I love to spend my weekends each spring walking through the woods and searching for morels in Michigan. Like most people, I will not tell you my favorite locations, but I can give you a few tips on where to look.
If you are new to morel hunting, the easiest way to get started is to drive around in late April to mid May and watch for people slowly walking through the woods carrying mesh bags. (Mesh bags are encouraged in order for the spores of the mushrooms to be dispersed as you continue your hunt. Hopefully this will help increase or maintain the morel population.) Though you are not likely to find a large quantity of morels in easily visible or popular areas, it is a great opportunity to familiarize yourself with the type of terrain that the mushrooms are likely to grow in and possibly talk with someone who is experienced with mushroom identification.
Morels are very unpredictable as to where they will grow year to year. I have found them in fields, forests, the edges of paved roads and even in landscaping wood mulch in busy metropolitan areas. To make it more complicated, in places where I have found many morels one year, I will not find any the next. That said, my favorite places to look include old orchards and areas that have been logged or been burned sometime during the last several years. If you find a good area, please let me know where it is; I will be sure to keep your secret.
To assist you in your search, the Michigan Department of Natural Resources has created an online interactive map that shows the state's wildfires and prescribed burn locations.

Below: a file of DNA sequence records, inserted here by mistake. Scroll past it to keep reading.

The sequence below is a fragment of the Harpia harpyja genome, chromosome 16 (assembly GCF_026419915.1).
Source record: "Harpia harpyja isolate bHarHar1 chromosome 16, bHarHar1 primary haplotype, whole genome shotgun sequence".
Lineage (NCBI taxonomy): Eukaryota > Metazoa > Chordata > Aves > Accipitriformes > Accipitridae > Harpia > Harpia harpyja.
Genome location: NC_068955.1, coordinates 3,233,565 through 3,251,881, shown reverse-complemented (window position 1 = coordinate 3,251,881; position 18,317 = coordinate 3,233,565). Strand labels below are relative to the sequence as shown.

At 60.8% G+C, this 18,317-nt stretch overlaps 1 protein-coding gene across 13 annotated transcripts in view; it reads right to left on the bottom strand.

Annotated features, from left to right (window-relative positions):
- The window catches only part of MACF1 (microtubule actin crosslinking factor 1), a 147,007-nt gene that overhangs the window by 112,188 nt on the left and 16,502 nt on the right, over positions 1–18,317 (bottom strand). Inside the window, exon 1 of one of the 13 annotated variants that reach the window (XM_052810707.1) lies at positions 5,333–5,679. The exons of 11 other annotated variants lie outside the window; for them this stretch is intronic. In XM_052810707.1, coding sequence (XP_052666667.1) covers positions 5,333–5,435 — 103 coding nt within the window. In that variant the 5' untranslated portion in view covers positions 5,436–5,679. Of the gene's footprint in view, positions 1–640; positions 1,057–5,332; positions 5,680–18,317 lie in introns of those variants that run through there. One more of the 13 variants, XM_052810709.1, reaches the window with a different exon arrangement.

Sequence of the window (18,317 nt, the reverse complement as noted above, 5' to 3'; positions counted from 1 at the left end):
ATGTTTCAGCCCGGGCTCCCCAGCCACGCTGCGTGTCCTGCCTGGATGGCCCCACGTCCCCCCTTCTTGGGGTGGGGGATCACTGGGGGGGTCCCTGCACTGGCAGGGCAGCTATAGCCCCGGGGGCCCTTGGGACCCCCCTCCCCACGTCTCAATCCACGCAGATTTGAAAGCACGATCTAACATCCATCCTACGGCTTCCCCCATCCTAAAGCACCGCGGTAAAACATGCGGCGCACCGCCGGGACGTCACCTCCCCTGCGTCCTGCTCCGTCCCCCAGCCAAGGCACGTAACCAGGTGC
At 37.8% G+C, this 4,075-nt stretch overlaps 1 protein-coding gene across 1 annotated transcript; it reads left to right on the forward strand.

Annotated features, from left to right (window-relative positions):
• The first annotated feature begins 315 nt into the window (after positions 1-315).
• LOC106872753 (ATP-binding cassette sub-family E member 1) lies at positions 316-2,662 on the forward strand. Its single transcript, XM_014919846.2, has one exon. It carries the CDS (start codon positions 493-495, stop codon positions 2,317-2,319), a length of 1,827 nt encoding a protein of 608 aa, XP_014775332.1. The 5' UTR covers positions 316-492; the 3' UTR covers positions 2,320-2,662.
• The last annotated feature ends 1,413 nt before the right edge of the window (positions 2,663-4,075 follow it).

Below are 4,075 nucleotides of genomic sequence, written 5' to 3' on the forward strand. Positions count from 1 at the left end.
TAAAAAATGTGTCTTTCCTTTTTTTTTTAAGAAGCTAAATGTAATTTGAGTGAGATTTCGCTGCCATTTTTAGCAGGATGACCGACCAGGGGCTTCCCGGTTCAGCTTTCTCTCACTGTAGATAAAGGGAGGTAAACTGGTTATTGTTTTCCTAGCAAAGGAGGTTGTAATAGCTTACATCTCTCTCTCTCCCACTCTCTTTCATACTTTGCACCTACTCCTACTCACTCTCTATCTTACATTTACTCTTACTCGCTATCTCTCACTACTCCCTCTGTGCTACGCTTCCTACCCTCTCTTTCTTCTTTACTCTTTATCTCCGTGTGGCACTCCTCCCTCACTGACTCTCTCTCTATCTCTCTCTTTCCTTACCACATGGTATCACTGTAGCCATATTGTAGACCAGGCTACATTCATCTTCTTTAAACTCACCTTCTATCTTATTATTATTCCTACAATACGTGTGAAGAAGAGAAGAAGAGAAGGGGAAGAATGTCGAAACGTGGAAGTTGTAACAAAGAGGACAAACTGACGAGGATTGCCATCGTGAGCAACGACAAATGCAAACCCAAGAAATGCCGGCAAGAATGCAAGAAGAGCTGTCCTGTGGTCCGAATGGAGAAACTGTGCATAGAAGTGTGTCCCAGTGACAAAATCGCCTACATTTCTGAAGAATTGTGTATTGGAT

When out in the woods be sure to:
Carry a compass and/or GPS.
Dress appropriately for walking in the woods, keep your skin covered and wear boots or closed toe shoes.
Beware of ticks.
Mushroom hunting is a wonderful family activity, and kids are great at spotting morels.
Once you have a location, the hunt really begins. I like to walk slowly scanning about a five- to ten-foot section of ground with my eyes. My father's method, however, is to walk at a good pace with his eyes focused out about twenty or thirty feet. We make a good team with these two methods; he tends to find the largest morels and I find the smaller ones. When he spots a mushroom, I will often search the surrounding area and locate several small ones that he had overlooked. As for the time of day that I like to go, I have found that the lighting in early morning makes for the best contrast to see the mushrooms.
There are several different types of morels that grow in Michigan including black, yellow and false morels. Some false morels are poisonous and can cause you to get sick, sometimes fatally. To avoid picking and consuming false morels (they have a longer stem and the cap attaches near the top; they look somewhat like an umbrella), I recommend that you purchase a good mushroom identification book or download a copy of the Michigan State Extension Service 50 Types of Poisonous Mushrooms PDF. Better yet, go with someone who has experience with finding morel mushrooms.
When you have found a morel, cut the stem near ground level. Please do not pull it from the ground; leave the root system intact in order to encourage regrowth.
If you would rather eat them than hunt for them, there are a variety of farm markets and roadside stands in Southwest Michigan which sell these delicious spring time treats. Enjoy!